Vens. Sherab and Tendar, attendants of Lama Zopa Rinpoche, make tormas for a puja Rinpoche will preside over, Bhutan, June 2016. Photo by Ven. Roger Kunsang.

What exactly are tormas? The word is Tibetan (the Sanskrit is balingta) and refers to an offering cake used in rituals. There are various different types of tormas for different purposes.

Tormas can be ornamented in many ways, such as with discs molded from butter that represent the sun and moon. More elaborate tormas feature multiple colors. In Tibet, tormas were usually made of tsampa (roasted barley flour), but these days other edibles such as biscuits can also be used. The practice of offering tormas can be a way to accumulate merit and eliminate obstacles.

Elaborate tormas made of tsampa and butter inside the Great Buddha Dordenma, a large Shakyamuni Buddha statue in Bhutan. The photo was taken when Lama Zopa Rinpoche visited the statue. Bhutan, June 2016. Photo by Ven. Roger Kunsang.

Lama Zopa Rinpoche explained the origins and meaning of the word torma during teachings at Shakyamuni Center in Taiwan in February 2007.

Tor in Tibetan is that which, when the hurricane or tornado comes, the whole city, whole town, after one hour, is totally destroyed, everywhere pieces, all the houses gone, so all the pieces are tor. Or when in a field you plant crops you throw seeds, this is called tor. Or when you give grain, when you give food to birds, you tor, but not so much that, tor is more like the hurricane destroying a city or town, after half an hour, one hour, totally, everything is scattered. Tor is like that, something scattered or destroyed. Tor is more in the sense of destroy. So torma, that which destroys.

A variety of elaborate tormas could be seen on the altar at Satsam Chorten, Bhutan, when Lama Zopa Rinpoche visited there, Bhutan, June 2016. Photo by Ven. Roger Kunsang.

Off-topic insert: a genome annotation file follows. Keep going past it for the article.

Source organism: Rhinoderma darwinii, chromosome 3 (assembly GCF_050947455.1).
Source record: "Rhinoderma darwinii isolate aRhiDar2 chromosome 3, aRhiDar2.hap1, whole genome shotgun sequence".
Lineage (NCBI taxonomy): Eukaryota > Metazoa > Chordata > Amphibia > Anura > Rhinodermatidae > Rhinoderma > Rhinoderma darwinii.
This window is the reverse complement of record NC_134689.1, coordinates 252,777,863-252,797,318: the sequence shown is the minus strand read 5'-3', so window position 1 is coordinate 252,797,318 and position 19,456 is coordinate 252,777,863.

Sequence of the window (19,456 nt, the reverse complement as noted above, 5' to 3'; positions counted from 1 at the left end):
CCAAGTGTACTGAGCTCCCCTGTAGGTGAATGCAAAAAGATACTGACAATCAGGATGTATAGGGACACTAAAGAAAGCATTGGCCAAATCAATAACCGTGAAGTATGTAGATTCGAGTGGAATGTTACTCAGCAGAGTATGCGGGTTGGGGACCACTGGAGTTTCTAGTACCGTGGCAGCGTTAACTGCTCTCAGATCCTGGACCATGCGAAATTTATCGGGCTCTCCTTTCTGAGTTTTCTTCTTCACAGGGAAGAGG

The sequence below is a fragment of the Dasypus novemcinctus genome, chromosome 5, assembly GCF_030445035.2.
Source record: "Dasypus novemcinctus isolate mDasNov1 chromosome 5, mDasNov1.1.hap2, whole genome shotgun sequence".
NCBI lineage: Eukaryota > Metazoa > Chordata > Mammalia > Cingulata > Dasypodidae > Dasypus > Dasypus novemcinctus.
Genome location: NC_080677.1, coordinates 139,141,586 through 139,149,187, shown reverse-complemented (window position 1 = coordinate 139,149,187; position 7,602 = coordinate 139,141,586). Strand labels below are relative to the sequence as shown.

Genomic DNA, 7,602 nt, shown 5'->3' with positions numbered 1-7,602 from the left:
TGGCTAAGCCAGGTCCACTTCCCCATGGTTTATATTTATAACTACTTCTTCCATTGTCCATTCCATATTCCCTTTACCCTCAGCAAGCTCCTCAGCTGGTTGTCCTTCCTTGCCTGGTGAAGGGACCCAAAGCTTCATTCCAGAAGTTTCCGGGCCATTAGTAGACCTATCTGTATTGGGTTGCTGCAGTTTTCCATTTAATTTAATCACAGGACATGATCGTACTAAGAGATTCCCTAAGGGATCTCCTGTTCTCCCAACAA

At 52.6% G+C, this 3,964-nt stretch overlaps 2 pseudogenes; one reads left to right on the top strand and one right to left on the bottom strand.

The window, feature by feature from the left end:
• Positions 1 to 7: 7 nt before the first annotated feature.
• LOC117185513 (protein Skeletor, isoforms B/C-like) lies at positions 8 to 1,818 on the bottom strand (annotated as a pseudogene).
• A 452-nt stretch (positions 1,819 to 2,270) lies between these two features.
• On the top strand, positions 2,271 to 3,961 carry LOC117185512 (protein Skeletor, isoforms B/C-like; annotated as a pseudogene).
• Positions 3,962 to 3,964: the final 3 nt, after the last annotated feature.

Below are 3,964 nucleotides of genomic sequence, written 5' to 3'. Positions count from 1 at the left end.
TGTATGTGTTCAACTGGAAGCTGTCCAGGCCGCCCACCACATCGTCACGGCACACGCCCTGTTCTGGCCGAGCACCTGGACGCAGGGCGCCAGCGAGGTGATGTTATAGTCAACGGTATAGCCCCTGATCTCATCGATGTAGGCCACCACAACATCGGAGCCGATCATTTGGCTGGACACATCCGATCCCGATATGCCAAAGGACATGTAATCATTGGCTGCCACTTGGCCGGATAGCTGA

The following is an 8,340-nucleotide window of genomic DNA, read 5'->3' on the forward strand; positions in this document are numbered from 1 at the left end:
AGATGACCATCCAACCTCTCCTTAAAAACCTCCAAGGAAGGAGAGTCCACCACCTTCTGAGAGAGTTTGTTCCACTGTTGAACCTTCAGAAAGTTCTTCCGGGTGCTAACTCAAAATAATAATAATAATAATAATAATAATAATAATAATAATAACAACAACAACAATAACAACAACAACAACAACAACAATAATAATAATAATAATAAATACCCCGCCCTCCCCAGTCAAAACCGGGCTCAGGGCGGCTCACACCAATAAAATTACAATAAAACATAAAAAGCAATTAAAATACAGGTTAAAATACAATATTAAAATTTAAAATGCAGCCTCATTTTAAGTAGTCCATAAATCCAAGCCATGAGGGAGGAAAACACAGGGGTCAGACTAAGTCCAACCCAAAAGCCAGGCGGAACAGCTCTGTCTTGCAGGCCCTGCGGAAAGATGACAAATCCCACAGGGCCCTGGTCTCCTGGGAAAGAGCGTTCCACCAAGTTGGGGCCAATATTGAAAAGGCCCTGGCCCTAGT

“So one meaning of torma is destroying miserliness, your miserliness, so therefore torma are made very rich, the best and richest quality you can make. It means you spend money destroying your miserliness, making a good offering to the deity. So that’s one meaning of tor, that which destroys your miserliness, your attachment.

At Kopan Monastery, monks offer small tormas to Lama Zopa Rinpoche during a long life empowerment. Larger tormas stand on the altar in the background. Nepal, March 2017. Photo by Bill Kane.

“Then the other meaning is related also to the maha-anuttara tantric path, where the experience of transcendental wisdom, the great bliss, the voidness, is the real torma. That is the real torma … So then that tor destroys like a bomb; it destroys the root of samsara: the ignorance holding the I, the aggregates, to be truly existent. So the torma is that which destroys that …  

A monk offering a red-colored torma as tsog during lama dances at Kopan Monastery, December 2016. Photo by Laura Miller.

“Just one more word, then finish. Why do Tibetans make tormas so beautiful, with decorations and shapes, as beautiful as they can make them? It creates the cause to have beautiful bodies in future lives if you make the tormas very beautiful …”

A special torma is wrapped in straw and burned on the Day of Miracles to symbolize the destruction of all negativities, Kopan Monlam, Kopan Monastery, Nepal, March 15, 2017. Photo by Laura Miller.

Lama Zopa Rinpoche is the spiritual director of the Foundation for the Preservation of Mahayana Tradition (FPMT), a Tibetan Buddhist organization dedicated to the transmission of the Mahayana Buddhist tradition and values worldwide through teaching, meditation and community service.